Table of contents
About this book
This book examines the long-term fate of invasive species by detailing examples of invaders from different zoological and botanical taxa from various places around the world. Readers will discover what happened, after a century or so, to 'classical' invaders like rabbits in Australia, house sparrows in North America, minks in Europe and water hyacinths in Africa and Asia.
Chapters presented in the book focus on eighteen species in the form of in-depth case studies including: earthworms, zebra mussels, Canadian water weed, Himalayan balsam, house sparrows, rabbits, crayfish plague, Colorado beetles, water hyacinths, starlings, Argentine ant, Dutch elm disease, American mink, cane toad, raccoons, Canadian beavers, African killer bees and warty comb jelly. Invaded areas described are in Africa, Asia, Australia, Europe, North America, Pacific islands, and South America. Readers will get some ideas about the likely future of current invaders from the fate of old ones. This book is intended for undergraduates studying environmental sciences, researchers and members of environmental NGO's.
Long-term fate of invasive species Global Invasive Species Database Earthworms Zebra mussels Canadian water weed Himalayan balsam House sparrow Colorado beetle Water hyacinth American mink Cane toad Delayed invasiveness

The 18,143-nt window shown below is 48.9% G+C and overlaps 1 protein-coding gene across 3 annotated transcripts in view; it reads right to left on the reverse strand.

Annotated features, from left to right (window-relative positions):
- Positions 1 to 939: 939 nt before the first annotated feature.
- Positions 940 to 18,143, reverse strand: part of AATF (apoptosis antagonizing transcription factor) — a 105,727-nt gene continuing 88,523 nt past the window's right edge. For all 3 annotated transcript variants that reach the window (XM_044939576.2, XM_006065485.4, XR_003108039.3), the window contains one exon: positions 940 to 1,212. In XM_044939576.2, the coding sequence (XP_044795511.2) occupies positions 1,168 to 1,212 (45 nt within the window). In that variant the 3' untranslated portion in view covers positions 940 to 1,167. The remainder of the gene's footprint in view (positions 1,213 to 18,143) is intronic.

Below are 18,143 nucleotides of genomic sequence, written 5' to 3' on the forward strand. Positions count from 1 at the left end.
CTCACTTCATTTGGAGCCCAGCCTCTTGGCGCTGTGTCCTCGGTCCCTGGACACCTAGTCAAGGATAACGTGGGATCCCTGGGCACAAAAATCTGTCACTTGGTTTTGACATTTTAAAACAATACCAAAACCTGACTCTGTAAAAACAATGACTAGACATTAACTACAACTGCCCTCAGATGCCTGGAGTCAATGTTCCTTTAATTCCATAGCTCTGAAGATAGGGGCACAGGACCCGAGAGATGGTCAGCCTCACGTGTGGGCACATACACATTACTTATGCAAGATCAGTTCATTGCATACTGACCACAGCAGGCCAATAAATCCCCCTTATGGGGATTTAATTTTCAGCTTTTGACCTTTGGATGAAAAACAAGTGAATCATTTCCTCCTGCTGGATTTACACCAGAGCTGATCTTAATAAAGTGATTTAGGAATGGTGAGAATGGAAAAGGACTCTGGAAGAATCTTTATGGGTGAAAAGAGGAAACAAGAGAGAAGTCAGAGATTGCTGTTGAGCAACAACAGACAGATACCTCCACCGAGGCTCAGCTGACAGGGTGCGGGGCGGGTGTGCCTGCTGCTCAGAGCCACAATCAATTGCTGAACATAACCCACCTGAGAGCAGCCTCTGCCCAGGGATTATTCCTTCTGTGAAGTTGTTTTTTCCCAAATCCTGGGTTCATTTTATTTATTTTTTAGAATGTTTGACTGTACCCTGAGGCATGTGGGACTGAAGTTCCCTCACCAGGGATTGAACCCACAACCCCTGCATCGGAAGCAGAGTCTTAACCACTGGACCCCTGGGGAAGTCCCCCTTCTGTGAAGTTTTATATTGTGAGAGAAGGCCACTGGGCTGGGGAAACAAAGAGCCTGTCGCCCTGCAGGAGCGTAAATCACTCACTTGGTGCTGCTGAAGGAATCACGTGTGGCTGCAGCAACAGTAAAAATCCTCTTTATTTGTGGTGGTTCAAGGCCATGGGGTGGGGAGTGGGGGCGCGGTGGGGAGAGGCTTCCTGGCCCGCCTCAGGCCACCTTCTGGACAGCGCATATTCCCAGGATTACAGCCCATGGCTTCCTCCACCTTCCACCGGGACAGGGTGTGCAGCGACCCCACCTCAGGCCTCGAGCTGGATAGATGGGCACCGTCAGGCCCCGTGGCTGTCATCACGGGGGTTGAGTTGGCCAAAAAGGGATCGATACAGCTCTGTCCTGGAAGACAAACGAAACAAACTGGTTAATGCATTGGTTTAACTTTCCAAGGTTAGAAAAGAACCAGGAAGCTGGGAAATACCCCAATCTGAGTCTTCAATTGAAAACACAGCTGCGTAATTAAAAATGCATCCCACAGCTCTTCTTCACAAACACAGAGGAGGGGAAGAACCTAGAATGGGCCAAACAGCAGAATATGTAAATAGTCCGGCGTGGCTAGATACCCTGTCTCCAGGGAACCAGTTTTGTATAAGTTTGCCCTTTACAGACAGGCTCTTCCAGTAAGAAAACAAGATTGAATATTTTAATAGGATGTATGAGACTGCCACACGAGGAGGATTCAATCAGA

- Book Title The Long-Term Fate of Invasive Species
- Book Subtitle Aliens Forever or Integrated Immigrants with Time?
- DOI https://doi.org/10.1007/978-3-319-55396-2
- Copyright Information Springer International Publishing AG 2017
- Publisher Name Springer, Cham
- eBook Packages Earth and Environmental Science Earth and Environmental Science (R0)
- Hardcover ISBN 978-3-319-55395-5
- Softcover ISBN 978-3-319-85649-0
- eBook ISBN 978-3-319-55396-2
- Edition Number 1
- Number of Pages XIV, 296
- Number of Illustrations 22 b/w illustrations, 96 illustrations in colour
- Buy this book on publisher's site
“This book had better answers to the questions in me. I guess readers can also find their own answers to their questions on invasive species. I would strongly recommend this book as a reference book rather than as a textbook. If one explores the references, it does provide enough literature for further study … worthwhile to keep in the libraries and bookshelves of ecologists, foresters and conservationists.” (S. Suresh Ramanan, Journal of Threatened Taxa, Vol. 9 (11), November, 2017)